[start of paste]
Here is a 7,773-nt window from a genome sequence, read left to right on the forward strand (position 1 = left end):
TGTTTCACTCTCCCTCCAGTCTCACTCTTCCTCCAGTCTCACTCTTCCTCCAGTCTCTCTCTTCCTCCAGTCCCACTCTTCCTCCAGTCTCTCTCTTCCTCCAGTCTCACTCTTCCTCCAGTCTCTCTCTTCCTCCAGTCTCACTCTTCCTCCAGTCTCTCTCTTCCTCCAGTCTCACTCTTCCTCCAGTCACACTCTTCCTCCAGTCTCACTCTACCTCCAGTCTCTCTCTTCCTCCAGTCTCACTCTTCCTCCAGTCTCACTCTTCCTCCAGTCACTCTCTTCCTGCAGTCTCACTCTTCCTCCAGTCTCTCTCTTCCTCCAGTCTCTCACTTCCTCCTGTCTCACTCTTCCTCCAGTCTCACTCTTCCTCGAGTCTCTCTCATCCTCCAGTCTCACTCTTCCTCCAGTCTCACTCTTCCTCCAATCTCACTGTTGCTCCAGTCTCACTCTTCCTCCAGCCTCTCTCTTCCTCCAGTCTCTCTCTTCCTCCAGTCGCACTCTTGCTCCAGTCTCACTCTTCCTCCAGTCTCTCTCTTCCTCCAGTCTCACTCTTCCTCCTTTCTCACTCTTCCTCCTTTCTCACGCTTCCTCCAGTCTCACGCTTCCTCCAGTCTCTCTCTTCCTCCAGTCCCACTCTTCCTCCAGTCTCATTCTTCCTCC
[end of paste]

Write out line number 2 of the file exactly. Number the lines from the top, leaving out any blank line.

TGTTTCACTCTCCCTCCAGTCTCACTCTTCCTCCAGTCTCACTCTTCCTCCAGTCTCTCTCTTCCTCCAGTCCCACTCTTCCTCCAGTCTCTCTCTTCCTCCAGTCTCACTCTTCCTCCAGTCTCTCTCTTCCTCCAGTCTCACTCTTCCTCCAGTCTCTCTCTTCCTCCAGTCTCACTCTTCCTCCAGTCACACTCTTCCTCCAGTCTCACTCTACCTCCAGTCTCTCTCTTCCTCCAGTCTCACTCTTCCTCCAGTCTCACTCTTCCTCCAGTCACTCTCTTCCTGCAGTCTCACTCTTCCTCCAGTCTCTCTCTTCCTCCAGTCTCTCACTTCCTCCTGTCTCACTCTTCCTCCAGTCTCACTCTTCCTCGAGTCTCTCTCATCCTCCAGTCTCACTCTTCCTCCAGTCTCACTCTTCCTCCAATCTCACTGTTGCTCCAGTCTCACTCTTCCTCCAGCCTCTCTCTTCCTCCAGTCTCTCTCTTCCTCCAGTCGCACTCTTGCTCCAGTCTCACTCTTCCTCCAGTCTCTCTCTTCCTCCAGTCTCACTCTTCCTCCTTTCTCACTCTTCCTCCTTTCTCACGCTTCCTCCAGTCTCACGCTTCCTCCAGTCTCTCTCTTCCTCCAGTCCCACTCTTCCTCCAGTCTCATTCTTCCTCC